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City College Information Technology (IT)

Email Phishing Scams


Neither the LACC IT Department nor ANY school or LACCD-affiliated organization will EVER ask you for your password or other personal information.

Be extremely careful of any requests for personal information or money received via email from any party, especially if the payment request is unusual, such as refunding a check overpayment, sending preloaded debit or gift cards, emailing iTunes gift card numbers, or using virtual currencies such as Bitcoin. Please note that sometimes the scammer may pretend to be a District employee or business associate, and that caution should be exercised at all times when receiving any request via email to transfer money.

We do our best to filter out all suspicious emails from unauthorized senders. However, if you do receive an email asking you for any personal data, password, or other account data, you should delete it immediately. Do not reply, or click on any links in it.

If you believe you have been tricked into transferring money for any reason related to your District email account, please report it as soon as possible to the information security office at Should you have any questions regarding district policies on Spam or Phishing, please email

Another Phishy Email

Video Transcript

There it is, another fishy email from someone who acts like you should know them, asking you to send money or click a link. What should you do?

Call the help Desk?

Report it to security?

Scramble the fighter jets?

Actually, it's much simpler than that. All you need to do is delete the email.

When you hit delete, you put an end to a sophisticated attempt to get your personal information, your money, and maybe more.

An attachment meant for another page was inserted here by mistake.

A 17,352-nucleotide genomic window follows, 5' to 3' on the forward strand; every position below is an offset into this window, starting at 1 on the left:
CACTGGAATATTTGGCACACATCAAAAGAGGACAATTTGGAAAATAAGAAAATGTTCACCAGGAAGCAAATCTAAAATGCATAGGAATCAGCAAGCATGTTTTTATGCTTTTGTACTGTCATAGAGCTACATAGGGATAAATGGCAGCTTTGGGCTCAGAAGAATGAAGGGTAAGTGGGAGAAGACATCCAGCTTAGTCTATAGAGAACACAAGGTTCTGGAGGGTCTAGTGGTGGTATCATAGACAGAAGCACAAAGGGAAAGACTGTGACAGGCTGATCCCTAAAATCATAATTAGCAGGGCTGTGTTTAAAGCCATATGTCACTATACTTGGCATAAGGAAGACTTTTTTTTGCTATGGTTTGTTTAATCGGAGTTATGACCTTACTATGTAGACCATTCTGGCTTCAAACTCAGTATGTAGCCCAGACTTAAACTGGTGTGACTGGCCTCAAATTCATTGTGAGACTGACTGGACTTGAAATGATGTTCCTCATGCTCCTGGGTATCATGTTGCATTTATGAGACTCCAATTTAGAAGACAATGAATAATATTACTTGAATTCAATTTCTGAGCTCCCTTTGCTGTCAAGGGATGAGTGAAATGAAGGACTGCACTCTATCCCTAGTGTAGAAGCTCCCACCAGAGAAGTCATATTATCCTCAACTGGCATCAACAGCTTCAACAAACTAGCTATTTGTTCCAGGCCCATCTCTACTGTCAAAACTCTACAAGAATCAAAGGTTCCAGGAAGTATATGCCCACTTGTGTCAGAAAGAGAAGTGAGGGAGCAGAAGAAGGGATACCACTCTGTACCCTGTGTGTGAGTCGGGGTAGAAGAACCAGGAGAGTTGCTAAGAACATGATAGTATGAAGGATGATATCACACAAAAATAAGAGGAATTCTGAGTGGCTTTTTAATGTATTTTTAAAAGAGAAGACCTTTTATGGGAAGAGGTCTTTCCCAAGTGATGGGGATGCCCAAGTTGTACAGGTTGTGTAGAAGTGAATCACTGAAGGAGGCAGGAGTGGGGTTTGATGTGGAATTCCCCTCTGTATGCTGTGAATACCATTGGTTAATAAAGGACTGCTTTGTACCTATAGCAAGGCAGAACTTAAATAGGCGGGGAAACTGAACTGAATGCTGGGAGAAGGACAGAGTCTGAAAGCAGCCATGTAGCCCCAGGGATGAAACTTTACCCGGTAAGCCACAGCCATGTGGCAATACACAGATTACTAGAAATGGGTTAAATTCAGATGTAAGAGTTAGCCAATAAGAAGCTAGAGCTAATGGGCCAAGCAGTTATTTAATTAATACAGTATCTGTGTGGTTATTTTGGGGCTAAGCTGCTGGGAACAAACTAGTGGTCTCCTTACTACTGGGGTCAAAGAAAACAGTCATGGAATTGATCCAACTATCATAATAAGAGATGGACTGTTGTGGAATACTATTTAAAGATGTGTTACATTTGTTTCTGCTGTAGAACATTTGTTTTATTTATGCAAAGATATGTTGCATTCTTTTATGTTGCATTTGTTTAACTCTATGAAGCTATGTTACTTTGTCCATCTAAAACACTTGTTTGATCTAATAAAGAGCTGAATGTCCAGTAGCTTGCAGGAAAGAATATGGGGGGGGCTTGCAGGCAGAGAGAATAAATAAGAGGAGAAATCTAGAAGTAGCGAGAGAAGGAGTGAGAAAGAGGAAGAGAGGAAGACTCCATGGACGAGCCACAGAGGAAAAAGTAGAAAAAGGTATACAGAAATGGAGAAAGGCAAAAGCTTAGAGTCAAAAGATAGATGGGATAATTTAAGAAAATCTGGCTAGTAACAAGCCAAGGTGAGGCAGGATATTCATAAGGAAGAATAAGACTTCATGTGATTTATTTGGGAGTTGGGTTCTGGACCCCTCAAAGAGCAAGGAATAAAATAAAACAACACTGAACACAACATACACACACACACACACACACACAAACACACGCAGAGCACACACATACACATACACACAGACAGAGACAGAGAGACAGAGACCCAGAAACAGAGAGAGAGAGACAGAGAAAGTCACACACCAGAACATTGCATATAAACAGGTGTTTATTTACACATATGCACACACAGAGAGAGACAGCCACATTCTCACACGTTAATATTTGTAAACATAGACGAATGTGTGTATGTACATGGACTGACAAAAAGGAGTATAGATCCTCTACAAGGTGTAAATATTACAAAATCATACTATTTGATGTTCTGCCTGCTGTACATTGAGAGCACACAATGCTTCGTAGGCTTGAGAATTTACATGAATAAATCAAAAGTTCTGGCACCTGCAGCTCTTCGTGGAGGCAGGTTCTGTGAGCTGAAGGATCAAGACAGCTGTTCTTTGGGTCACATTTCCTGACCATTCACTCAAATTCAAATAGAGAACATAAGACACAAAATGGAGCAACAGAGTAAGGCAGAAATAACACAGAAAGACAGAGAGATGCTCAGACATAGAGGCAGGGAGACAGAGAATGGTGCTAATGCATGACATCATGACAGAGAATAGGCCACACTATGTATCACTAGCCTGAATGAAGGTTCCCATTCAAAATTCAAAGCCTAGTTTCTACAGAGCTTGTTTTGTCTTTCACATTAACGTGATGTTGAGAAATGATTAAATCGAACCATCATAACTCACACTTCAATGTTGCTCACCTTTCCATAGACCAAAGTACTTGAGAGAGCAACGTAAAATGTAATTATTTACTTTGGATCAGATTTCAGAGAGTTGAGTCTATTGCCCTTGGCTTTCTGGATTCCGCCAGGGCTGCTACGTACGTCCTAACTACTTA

Here's how the bad guys work: they go phishing every day, sending out billions of emails, hoping that there really is a sucker born every minute. All they need is just one sucker to click a link that install malicious software (or malware) on their computer, and then they can control it. The malware sends more emails, spreading the infection to other computers around the world, like a bad case of the flu.

Now, the malware doesn't just stop at sending emails. It also searches for account numbers, passwords and more to send back to the cyber-criminals who wrote the malware. They use this stolen information to access your accounts, and to steal information that's vital to you and to our organization.

You're not alone in dealing with these threats, in fact IT has already built up multiple layers of defense against malware. They patch applications, keep anti-virus software up to date, monitor and prevent access to malicious websites. In fact, they already screen out 95% of the suspicious emails sent our way. But that final 5%? That's right, it ends up in your inbox.

In the end you are the last and most important layer of defense against phishing attempts. So don't get caught! Just delete that suspicious email, it's that simple!

Understanding Spam and Phishing